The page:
In conclusion, our meta-analysis revealed the value of ALDH1, CD133 and CD44s as 3 significant clinical indicators for patients with OC. ALDH1 overexpression was related to FIGO stage and lymph invasion. CD133 overexpression was significantly correlated with FIGO stage and tumor differentiation grade. CD44s overexpression was associated with chemotherapy resistance. Moreover, ALDH1, CD117, CD133 and CD44s were associated with worse prognosis. Combined detection of ALDH1, CD117, CD133 and CD44s expression may be a powerful tool in clinical practice for predicting prognosis of patients with OC. However, because of certain limitations, further well-designed studies with large samples, standard cohorts, and long-term follow-up are required for confirmation.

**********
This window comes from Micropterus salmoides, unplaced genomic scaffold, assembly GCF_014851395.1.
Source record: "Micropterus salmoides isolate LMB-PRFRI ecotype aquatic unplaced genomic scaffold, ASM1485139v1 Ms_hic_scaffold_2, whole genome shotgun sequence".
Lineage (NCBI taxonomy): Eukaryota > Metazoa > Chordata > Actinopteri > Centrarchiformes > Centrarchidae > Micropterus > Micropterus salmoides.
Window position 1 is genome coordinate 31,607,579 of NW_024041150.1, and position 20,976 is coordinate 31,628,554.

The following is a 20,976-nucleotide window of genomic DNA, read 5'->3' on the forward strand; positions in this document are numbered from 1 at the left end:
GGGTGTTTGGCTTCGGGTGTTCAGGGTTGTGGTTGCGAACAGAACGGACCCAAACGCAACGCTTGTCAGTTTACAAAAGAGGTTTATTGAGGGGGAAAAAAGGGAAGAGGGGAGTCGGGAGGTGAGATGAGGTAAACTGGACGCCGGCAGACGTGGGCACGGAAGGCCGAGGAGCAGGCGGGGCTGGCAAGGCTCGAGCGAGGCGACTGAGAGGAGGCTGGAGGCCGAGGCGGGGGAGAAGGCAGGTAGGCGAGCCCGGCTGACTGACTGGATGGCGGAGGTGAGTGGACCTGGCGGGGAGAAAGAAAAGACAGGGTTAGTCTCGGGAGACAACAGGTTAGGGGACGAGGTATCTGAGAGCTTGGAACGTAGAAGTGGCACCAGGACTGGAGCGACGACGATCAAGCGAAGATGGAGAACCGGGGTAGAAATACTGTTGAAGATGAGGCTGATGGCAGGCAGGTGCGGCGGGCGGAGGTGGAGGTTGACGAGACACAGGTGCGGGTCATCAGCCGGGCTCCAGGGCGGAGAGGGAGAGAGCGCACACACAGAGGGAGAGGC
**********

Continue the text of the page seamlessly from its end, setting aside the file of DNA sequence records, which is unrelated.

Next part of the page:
This work was supported by grants from National Science Foundation of China (8176110049), National Science Foundation of Guangxi (2017GXNSFBA1980047), the Bureau of Public Health of Guangxi Province(Z2015624) and the Natural Science Foundation of Guangxi Medical University Programs (GXMUYSF201630).

Yifeng Tao, Meiqin Li and conceived and designed the experiments; Min Fang, Hui Li, Dan Mo and Tian Zeng analyzed data, Yifeng Tao, Hui Li, Min Fang, Rongyong Huang and Meiqin Li wrote the manuscript. All authors reviewed and approved the manuscript.

No conflict of interests exists.

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Y. Tao, H. Li and R. Huang contributed equally to this work.